Decades ago, when American kids started engaging in wildly interesting and fun new activities such as skateboarding, graffiti, rapping, breakdancing and gaming, the media struggled in its attempt to define these emerging subcultures. Many of the vintage articles on these subjects share some common threads: they’re typically condescending, alarmist, and almost always warning of the dangers that these youth-oriented activities allegedly posed for children. Below is an assemblage of quotes from newspaper clips, circa 1960s-80s, that offer a glimpse into how reporters of yesteryear were describing what are today, some of the most foundational elements of pop culture worldwide.
WHAT IS A SKATEBOARD?
“What is a skateboard? Well, it’s a piece of wood, average about two feet long. Wheels are attached to the bottom. One foot is kept on the board while the other can be used to maneuver or make the board go faster on a flat surface.” (The La Crosse Tribune — May 23, 1965)
“From the California coast to the Boardwalk at Atlantic City, New Jersey, everyone seems to have the urge to go sidewalk surfin’. The lack of water and waves on the sidewalk calls for a surfboard with wheels and also a proper reduction in size—the skateboard. Measuring about 15 inches long and about 5 inches wide, the skateboard greatly resembles a roller skate with a board on top of it. That is just about what a skateboard is although there have been some slight changes.” (The Herald — June 2, 1965)
“Skateboards — small wooden platforms mounted on roller skate wheels—are being maneuvered through the streets of just about every city in the country. The skateboard, a sort of scooter with nothing to hold on to, is supposed to simulate some of the action one gets surfboarding in the ocean. You can lie or stand on it, hit 30 miles an hour going downhill, snake your way down the road, make 90-degree turns and take headers into a hedge.” (The Ottawa Citizen — May 7, 1965)
WHAT IS RAP?
“Rap music, the sassy new idiom of cool, cosmopolitan street blacks, has so captivated the young white audiences that it could possibly be the first form of black music since the so-called soul music of the late ’60s to win mass acceptance. The word ‘rap’—not to be confused with the Reynold’s stuff, a criminal charge or a slap on the face—involves speaking in a manner that is fast, witty and hip. There is little singing in rap music which is distinguished by its cocky attitude and funky, heavy and hip beat.” (New York Daily News — February 20, 1981)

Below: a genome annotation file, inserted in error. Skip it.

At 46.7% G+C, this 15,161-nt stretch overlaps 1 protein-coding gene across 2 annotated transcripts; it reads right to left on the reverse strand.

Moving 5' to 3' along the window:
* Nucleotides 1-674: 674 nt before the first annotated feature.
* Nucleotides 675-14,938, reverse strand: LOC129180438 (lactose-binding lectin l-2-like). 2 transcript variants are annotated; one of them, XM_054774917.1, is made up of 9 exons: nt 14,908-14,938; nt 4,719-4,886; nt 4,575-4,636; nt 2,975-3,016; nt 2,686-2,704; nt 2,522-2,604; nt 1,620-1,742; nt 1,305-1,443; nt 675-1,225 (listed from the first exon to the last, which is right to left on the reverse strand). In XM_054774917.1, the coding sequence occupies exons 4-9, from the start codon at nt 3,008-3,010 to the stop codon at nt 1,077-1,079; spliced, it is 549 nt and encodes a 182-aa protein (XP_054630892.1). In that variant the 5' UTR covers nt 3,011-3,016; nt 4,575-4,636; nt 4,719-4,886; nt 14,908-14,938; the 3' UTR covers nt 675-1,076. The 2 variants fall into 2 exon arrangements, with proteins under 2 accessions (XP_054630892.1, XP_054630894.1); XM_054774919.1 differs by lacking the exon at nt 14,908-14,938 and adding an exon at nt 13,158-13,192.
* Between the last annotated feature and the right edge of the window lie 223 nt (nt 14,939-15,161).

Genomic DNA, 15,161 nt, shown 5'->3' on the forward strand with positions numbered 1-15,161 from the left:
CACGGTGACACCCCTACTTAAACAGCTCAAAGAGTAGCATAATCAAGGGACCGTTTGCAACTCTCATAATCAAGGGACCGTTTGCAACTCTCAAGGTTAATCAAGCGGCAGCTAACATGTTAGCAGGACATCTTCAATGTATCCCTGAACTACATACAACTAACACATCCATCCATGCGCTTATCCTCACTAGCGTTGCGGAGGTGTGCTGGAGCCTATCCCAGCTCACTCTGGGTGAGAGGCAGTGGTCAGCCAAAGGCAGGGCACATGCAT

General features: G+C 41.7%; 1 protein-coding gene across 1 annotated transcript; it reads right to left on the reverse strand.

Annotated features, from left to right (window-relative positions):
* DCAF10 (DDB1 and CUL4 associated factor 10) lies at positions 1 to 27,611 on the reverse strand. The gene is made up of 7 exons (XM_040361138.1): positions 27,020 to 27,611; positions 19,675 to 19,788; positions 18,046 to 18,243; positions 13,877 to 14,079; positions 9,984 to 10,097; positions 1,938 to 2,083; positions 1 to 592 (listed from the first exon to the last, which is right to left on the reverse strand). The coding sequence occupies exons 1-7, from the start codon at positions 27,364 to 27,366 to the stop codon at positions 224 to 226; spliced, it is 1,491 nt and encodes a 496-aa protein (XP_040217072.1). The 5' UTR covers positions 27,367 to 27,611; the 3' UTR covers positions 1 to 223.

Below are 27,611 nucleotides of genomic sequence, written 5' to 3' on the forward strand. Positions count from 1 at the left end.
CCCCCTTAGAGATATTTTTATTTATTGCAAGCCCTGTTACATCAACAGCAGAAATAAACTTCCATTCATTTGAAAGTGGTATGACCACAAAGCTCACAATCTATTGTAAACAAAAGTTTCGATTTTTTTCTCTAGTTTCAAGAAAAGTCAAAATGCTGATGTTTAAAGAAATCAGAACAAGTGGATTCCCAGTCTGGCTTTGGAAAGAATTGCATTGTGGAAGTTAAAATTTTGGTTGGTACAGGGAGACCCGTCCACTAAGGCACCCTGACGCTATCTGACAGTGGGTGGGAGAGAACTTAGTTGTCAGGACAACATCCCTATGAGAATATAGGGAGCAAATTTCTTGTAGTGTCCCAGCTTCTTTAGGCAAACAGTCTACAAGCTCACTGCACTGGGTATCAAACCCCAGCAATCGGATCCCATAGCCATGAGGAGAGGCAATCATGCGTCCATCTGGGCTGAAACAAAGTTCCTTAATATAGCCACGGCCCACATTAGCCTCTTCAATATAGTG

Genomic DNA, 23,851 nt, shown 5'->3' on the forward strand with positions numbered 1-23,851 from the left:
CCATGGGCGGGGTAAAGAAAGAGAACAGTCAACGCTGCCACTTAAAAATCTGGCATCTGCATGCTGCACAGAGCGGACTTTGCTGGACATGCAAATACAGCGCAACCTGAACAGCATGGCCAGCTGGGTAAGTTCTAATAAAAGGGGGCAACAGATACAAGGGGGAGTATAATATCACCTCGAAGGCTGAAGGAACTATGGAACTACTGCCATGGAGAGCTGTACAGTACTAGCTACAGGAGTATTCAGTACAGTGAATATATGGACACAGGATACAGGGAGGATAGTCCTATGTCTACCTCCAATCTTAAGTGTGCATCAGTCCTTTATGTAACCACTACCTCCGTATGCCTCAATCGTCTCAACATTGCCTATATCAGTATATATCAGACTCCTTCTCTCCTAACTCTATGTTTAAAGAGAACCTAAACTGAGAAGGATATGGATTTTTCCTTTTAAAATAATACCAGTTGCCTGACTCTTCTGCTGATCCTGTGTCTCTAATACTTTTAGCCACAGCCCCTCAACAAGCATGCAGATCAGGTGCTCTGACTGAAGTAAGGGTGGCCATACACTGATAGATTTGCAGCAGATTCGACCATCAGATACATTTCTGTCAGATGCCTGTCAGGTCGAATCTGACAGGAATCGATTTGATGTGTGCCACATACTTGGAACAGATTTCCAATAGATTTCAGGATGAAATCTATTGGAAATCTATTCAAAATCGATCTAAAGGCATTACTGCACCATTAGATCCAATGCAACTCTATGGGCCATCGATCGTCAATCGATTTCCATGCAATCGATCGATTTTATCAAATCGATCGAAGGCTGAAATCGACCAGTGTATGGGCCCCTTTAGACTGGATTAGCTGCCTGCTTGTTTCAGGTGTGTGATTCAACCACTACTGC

“[I]n rap music, it’s not so much what say as how you say it and with the right rapper and a good get-down disco rhythm track, there’s a fair chance even Mother Goose could make it top the Top 40 these days. There are rap records on almost every subject and apparently, a market for almost every rap. Although rap music – basically rhymes that are spoken, not sung, over a bare-bones dance beat.” (AP — August 28, 1981)
“‘Rapping’ has become the hottest thing in progressive black music. Here’s how it works. First, you play that funky rhythm — and then manipulate the rhythm tracks electronically to get the tricked-up effects you want. Next add chanting voices that rhyme, alliterative, sputter and generally ‘rap’ over and around and under the percolating beat.” (The Morning News — April 26, 1981)
WHAT IS BREAKDANCING?
“This ‘latest’ dance craze – which combines mime and acrobatics, fluidity and great energy – has actually been around for 10 years, being developed on the streets of both the East and West Coasts. Lately it has emerged into the mainstream. A short break-dancing segment in the film Flashdance catapulted this street art into a worldwide phenomenon.” (CS Monitor — October 14, 1983)